CH needs strong responsive leadership
The campaign over the “strong mayor” charter amendment has barely begun, and the scare tactics that always accompany government-reform efforts are well underway. We are being warned that cronyism and corruption will descend upon us if we dare let people vote directly for Cleveland Heights mayor. Rumors of ulterior motives and conspiracies—some even involving me—have already begun making the rounds.
This is as silly as it is unfortunate. Cleveland Heights can't be afraid of voters. We can't fear our future. And we don't have any reason to be scared.
So, let me state my position and put speculation about my motives to rest: I strongly support and fully endorse the proposed charter amendment. Also, when the amendment passes, I will NOT run for the position.
I am a 30-year resident of the Heights and a career government and nonprofit professional who specializes in economic development and finance. I was a Cleveland Heights City Council member and mayor under our current “weak mayor” form of government. I am Cleveland Heights’ current Cuyahoga County Council member. And EVERYTHING in my experience tells me that the strong-mayor amendment is right for Cleveland Heights.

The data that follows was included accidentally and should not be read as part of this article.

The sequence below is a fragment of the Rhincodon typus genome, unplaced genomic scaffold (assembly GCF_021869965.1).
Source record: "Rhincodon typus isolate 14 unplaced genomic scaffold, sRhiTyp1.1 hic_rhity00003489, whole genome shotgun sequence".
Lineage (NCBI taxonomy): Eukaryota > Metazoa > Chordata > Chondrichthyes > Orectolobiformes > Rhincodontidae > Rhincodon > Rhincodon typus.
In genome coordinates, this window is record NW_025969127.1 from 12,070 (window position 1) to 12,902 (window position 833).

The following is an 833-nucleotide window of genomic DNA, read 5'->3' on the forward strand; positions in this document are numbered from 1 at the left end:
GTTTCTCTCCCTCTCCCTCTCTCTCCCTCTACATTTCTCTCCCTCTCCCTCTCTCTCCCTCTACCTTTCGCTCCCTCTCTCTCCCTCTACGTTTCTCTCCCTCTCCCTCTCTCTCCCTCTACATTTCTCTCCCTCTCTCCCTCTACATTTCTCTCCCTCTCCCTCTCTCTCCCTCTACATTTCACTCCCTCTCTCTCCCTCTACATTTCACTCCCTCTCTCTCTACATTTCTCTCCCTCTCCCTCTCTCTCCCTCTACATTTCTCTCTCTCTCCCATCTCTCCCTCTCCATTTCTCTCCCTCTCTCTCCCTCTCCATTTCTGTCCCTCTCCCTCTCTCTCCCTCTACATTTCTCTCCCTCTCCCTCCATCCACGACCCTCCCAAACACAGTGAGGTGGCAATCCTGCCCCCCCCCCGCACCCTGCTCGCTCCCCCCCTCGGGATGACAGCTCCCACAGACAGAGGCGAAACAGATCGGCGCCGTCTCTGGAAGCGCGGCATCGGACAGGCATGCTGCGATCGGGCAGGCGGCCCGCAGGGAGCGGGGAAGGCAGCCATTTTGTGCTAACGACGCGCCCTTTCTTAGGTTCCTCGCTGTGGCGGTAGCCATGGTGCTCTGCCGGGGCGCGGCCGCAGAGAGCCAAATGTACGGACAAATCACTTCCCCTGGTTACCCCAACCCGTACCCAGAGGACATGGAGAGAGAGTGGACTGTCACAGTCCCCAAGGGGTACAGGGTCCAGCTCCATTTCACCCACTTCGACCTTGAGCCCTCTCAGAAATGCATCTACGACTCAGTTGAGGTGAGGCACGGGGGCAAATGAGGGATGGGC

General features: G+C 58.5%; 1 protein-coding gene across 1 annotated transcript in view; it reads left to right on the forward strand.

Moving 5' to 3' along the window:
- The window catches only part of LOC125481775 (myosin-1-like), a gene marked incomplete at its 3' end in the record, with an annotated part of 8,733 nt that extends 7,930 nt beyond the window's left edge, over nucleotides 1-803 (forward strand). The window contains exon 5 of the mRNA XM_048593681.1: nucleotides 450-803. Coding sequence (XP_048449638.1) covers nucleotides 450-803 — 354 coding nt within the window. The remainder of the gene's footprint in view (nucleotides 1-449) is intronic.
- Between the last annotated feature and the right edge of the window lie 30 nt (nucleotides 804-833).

Our municipal government in Cleveland Heights has many strengths and employs many talented, dedicated people with whom I’m proud to have worked. But it has a structural weakness when it comes to accountability and responsiveness.
In theory, if voters think Cleveland Heights is headed in the wrong direction, they can vote for new leadership. In practice, though, who are voters to hold accountable? City managers are insulated against being held accountable by residents by design. Their jobs require them only to keep the support of city council, not voters, and their tenures tend to outlast the council members who hire them. This arrangement may stabilize other cities against volatile political shifts, but volatility isn’t Cleveland Heights’ problem.
Council members, including weak mayors, cast votes. Strong mayors, on the other hand, have responsibilities and take action. They set priorities and build support for them. By combining administrative responsibility and political accountability, a strong mayor can engage and respond to residents and focus community attention in ways a city manager can’t.
Cleveland Heights needs robust and accountable leadership, a clear agenda for the future, and an engaged citizenry supporting it. We have the capacity to improve our city, and with the recognition of this capacity, we have an obligation to act.
A strong mayor will be a valuable asset for our city. I look forward to working with whomever ultimately fills the role to create a more vibrant and resilient future for Cleveland Heights.
Cheryl Stephens has lived on three continents (Asia, North American and Europe) and has chosen to make Cleveland Heights her home. Currently a Cuyahoga County Council member, she has worked for a variety of national and local nonprofits, as well as local government organizations, to help revitilize communties and help Americans live their dreams.